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The ridge is of modest technical difficulty, but don’t be fooled, to undertake this route you must have a good head for heights and be mountain savvy. The narrow descent slopes is not somewhere you would want to practice your ice axe arrest for the first time and the crevasses in the lower glacier slopes are real enough. If you are prepared though this is one of the most rewarding days you can have here. The exposure as you climb the crest of Punta Penia, Marmolada’s highest summit is simply exquisite, with the northen slope curving away to a virtual infinity, the southern side such a savage drop it would make the most seasoned scramblers head spin. That said, the equipment is in excellent condition, the cable mounted like a hand rail for much of the route to help during early season when some of the route will be buried beneath snow, preventing the cable from being entirely submerged. As a rope should be carried for the glacier travel,  you could also be able to use it to protect a leader across buried sections if you attempt it under these conditions.

 

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The approach commences at the western end of Lago Fedaia. Here there is a large carpark by the ski lift, it can get very busy during the summer but you should be able to find a spot, especially if you are making an early morning start. Of course if you choose to do this you add a substantial height gain to your day as the lift will not be running. Usually the lifts only start after 8.30am, so if you prefer to be on your own routes, you need to add a good hour and half to your day at either end. Of course there is also the alternative – spending a night at the Rifugio Pian dei Fiacconi, allowing for a more leisurely start in the morning. From the lift and hut, descent westwards on a waymarked path, a little tricky to follow across the screes that brings you around an imposing rock buttress. You drop some 150m in height to reach this point. Once around this you will see a small glacier ascending to the beginning of the cables. Cross the glacier to the right bank of a gully – a fairly easy route in which much of the snow can be avoided by following a rocky ridge in it’s middle. If you have poles it’s questionable whether you will need crampons on to make this crossing as it’s never particularly steep and if you are accustomed to snow travel you shouldn’t struggle.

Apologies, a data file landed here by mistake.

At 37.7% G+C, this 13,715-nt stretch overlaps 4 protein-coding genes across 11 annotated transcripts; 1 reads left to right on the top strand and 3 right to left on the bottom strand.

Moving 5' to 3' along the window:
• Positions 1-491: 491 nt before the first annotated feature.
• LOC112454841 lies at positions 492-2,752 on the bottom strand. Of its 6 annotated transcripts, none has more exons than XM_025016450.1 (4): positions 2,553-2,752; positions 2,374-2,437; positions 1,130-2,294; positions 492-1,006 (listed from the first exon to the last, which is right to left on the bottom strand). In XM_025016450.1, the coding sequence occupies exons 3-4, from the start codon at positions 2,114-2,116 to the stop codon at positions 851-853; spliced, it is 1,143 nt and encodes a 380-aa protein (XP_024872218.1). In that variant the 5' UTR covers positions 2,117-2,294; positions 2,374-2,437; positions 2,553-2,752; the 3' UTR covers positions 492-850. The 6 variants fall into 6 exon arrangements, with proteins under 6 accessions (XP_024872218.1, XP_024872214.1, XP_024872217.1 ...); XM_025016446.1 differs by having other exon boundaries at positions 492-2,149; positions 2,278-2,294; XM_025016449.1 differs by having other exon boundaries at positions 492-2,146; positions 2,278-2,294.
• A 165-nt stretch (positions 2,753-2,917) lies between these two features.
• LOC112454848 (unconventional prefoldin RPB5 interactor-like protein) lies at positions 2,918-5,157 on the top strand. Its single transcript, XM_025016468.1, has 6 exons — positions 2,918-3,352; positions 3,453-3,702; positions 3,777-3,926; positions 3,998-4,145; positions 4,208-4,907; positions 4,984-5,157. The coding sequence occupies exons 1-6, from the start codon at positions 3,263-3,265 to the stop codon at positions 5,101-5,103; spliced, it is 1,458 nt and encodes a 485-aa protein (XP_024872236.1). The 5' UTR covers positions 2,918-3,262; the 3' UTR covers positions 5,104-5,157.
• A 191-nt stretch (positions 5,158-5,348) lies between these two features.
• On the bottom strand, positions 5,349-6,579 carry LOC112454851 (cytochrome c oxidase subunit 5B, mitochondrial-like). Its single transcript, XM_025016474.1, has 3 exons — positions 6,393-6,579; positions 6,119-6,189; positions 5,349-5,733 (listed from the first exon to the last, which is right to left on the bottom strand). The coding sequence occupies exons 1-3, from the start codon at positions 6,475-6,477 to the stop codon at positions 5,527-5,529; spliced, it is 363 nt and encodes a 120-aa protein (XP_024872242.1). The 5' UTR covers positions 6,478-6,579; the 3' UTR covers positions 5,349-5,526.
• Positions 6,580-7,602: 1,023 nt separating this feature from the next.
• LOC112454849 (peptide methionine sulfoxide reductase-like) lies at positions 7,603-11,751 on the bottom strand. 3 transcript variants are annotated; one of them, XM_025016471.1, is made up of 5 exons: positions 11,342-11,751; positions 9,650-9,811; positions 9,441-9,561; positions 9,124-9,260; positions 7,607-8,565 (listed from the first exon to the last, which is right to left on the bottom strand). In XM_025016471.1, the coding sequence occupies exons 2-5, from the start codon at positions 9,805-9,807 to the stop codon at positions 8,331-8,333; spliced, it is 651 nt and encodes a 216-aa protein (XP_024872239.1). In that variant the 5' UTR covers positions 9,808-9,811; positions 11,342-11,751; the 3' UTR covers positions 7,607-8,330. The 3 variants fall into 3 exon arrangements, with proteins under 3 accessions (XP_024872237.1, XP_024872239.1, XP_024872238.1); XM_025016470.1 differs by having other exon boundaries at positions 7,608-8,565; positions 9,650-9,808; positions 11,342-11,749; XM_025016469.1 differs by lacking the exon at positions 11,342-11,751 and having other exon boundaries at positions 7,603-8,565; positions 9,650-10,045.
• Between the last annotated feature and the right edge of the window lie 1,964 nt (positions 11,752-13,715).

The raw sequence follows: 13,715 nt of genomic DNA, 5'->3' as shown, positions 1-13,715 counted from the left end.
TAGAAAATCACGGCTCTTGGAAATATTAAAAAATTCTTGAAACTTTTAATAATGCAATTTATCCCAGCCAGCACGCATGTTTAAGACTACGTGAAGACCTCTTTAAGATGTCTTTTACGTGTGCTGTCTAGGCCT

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On reaching the cables you will find new equipment which leads steeply to a col overlooking the mountains to the south. A couple of staples have suffered from the cold on this section with the resin holding them being a touch loose so watch your step a little. At the col there are the first remnants of the war, an old dug out shelter with the left overs of bunk beds – this route was first equipped by the Austrians as it formed the front line between Italy and Austria. There is evidence all up the route, with old pegs to which they fixed their ropes and telegraph poles for communications. That people lived here all year round is just astonishing, let alone with the primitive equipment issued to the troops.

 

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The route climbs to a shoulder and then via many ladders and pegs up onto the ridge with breathtaking views at every step of the way – Gran Vernel to the West, Cima Vernel to the south, the Cantennacio, Sassolungo and the Sella Massif in the distance – you’re spoiled for choice. All too soon the ridge rears in a final flourish before the summit. Here you can either don crampons and cross the glacier or in late season the ridge may be exposed allowing you to walk and scramble most of the way to the top. Here there is a cross for the obligatory photo’s or pull ups on the cross if you dare, and also the highest hut in the region where you can take refreshments or use perhaps the most extreme kharzi you will come across in your life!

 

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Descent is relatively straight forwards, first down a snow ridge, although be careful not to wander too far right in a white out. Soon the ridge steepens and runs to rock where a set of cables lead down and right down a set of grooves and to the lower glacier. As this is the normal route to the summit, it can get very busy, with quite literally every man and his dog coming up – this can make for some exciting maneuvers and you may get to witness some interesting tomfoolery; you’ll know when you see it. Once back at the snow, skirt the bergshrund carefully and then head back to Pian dei Fiacconi, the hut and your egress back to the car park – don’t forget to stop for your summit schnapps though!